Meditation Styles That Boost Mental Performance

Meditation Styles That Boost Mental Performance

December 29, 2016

Meditation Styles That Boost Mental Performance

It’s official. Meditation is in. If you're searching for a brain upgrade, then you’re interested in meditation. The human brain changes in response to what you do with it, a feature called neuroplasticity. Just like running improves endurance and lifting weights improves strength, meditation improves your mental performance. It boosts your attentional control, filtering and memory. And, not just the memory you use to remember who shot Archduke Franz Ferdinand. Meditation improves the memory consolidation needed to learn movement patterns. It even changes brain structure by making the cortex thicker and denser which may be particularly important for staying sharp as we age.

No longer do you need a oneway ticket to Tibet and three years off the grid to get these benefits. The barriers stopping newbies from developing a great meditation practice are gone. There are a number of great resources including guided meditation apps like Headspace and 10% Happier. But all you really need is an open mind.  


What’s Your Style?

Meditation is an ancient art and there are several different styles. Different styles induce different brain states which means they have different effects on your brain. One style might lend itself to improving attention whereas another might help to eliminate reactionary brain responses. Broadly speaking various styles can be described in terms of these two general approaches. Focused attention and open monitoring.


Focused Attention

In this style the meditator focuses their attention on a single thing. That focus could take many forms. It could be visual focus on an object, a candle flame for example. It could be auditory focus on a rhythm. It could be focus applied to a part of your body. Or it could be focus on a mantra that you repeat in monk-like fashion during your session. Your mantra might be “relax” or “release” or “become the wise ape”.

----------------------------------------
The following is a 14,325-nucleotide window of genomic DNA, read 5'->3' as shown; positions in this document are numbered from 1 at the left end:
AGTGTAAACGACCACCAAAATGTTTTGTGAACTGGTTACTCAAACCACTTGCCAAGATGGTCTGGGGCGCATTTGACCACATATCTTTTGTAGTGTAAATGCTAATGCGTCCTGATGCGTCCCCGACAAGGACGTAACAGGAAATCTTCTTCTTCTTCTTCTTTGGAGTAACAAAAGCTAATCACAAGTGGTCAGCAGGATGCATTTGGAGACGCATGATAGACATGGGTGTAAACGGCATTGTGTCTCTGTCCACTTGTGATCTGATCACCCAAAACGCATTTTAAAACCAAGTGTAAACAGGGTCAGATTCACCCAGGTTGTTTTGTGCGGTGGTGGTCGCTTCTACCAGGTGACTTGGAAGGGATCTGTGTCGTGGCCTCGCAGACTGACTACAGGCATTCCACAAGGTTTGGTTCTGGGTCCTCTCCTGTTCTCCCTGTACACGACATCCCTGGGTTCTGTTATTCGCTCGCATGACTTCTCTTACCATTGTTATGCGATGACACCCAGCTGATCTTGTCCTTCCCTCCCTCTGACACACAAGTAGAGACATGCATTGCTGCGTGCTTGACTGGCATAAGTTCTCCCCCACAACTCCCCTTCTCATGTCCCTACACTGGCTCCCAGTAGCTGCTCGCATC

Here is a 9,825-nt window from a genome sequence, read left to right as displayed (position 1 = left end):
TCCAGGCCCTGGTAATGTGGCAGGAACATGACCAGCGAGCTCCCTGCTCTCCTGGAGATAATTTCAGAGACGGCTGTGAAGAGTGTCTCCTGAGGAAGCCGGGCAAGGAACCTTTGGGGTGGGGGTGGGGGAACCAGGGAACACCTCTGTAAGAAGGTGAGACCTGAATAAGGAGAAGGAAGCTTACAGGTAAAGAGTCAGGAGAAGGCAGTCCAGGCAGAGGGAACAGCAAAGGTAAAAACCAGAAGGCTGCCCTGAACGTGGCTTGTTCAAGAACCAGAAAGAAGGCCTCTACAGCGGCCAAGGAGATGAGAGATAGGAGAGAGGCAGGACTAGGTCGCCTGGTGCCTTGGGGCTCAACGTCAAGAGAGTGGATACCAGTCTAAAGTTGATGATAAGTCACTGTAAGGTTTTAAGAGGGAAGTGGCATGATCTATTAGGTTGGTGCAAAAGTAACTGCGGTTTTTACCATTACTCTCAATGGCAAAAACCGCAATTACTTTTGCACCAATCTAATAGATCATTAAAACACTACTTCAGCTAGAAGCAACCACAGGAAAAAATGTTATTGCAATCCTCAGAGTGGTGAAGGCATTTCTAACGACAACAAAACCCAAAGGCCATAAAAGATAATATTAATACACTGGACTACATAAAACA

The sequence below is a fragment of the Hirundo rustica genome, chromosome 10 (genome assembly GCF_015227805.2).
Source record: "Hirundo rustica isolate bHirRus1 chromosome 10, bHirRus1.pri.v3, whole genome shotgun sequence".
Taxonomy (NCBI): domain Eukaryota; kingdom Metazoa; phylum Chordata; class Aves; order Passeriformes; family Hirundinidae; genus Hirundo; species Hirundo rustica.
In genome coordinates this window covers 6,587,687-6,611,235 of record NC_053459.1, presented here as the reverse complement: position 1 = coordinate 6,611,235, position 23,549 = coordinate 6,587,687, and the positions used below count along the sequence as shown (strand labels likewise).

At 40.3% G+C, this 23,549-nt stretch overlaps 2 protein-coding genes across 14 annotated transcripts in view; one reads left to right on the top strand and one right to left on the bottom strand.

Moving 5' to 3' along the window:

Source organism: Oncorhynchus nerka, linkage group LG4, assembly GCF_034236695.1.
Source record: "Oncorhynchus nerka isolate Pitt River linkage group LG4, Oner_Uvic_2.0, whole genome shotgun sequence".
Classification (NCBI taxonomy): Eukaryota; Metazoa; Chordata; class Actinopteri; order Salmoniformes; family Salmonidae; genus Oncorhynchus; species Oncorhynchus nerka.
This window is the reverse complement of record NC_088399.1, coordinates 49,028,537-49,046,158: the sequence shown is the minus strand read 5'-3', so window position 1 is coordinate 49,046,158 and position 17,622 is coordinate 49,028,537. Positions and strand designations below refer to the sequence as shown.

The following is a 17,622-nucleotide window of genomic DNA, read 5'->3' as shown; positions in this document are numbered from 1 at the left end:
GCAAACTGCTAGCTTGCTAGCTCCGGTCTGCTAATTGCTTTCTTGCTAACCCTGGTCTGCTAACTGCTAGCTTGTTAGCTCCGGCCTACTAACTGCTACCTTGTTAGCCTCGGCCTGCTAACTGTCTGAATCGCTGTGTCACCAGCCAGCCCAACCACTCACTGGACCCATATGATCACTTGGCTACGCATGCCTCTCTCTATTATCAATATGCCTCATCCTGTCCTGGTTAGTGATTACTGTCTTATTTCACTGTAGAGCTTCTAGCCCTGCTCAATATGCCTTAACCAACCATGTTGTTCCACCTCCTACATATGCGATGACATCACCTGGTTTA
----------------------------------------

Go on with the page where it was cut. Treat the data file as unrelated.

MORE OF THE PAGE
Focused attention may also called single point meditation or Samatha. It is often useful for beginners because there is something to do during the session. Something for your mind to latch onto. Beginners often start by concentrating on the sensations and action of the breath. When you lose focus (which is going to happen) your job is to gently return focus to the breath. Let us stop here and note that losing focus does not mean you, the meditator, are failing. In fact, it is all part of the process. When you engage your brain with this type of meditation you are challenging your executive function. Specifically those areas of the prefrontal cortex that run your brain from the top down. Every time you bring that lost focus back to the target it’s like lifting another weight or running another mile. Your brain will adapt and become less likely to lose focus over time. In this study meditators showed changes in brain electrical activity (EEG) and they reduced their error rates on reaction tests. This was especially true when the subjects were given conflicting information and their executive function had to step in and figure out what to do. The meditators made less errors even though their reaction times were unchanged. Which means their meditation practice improved cognitive performance NOT by making their brains faster but by dialing their executive control to eleven.

 

Open Monitoring

If focused attention is like a presidential executive order then open monitoring is grass roots activism. Open monitoring engages the bottom-up processing of simultaneous information streams and employs automated reactions. This is the system that gives you awareness of the world around you and reacts in automated ways. For example if you jump due to a loud noise, or grimace when you see a food you don’t like. In open monitoring meditation one sits quietly and seeks to enter a state of non-judgemental awareness. Here is a useful analogy. You, the meditator, are sitting on a riverbank and any of the sights and sounds in your external environment, or the thoughts, feelings and worries of your internal environment, are the river that flows by. Your job is to dispassionately let them pass without reaction or judgement. This strategy is sometimes called mindfulness meditation or Vipassana. When meditators experienced in Vipassana were exposed to audio tones they showed decreased automated reactivity measured on EEG.


Start your brain upgrade with these mediation styles. You don’t have pick just one. It is helpful to start out with focused attention and then, when you can flex your mighty prefrontal cortex, integrate open monitoring styles.

 

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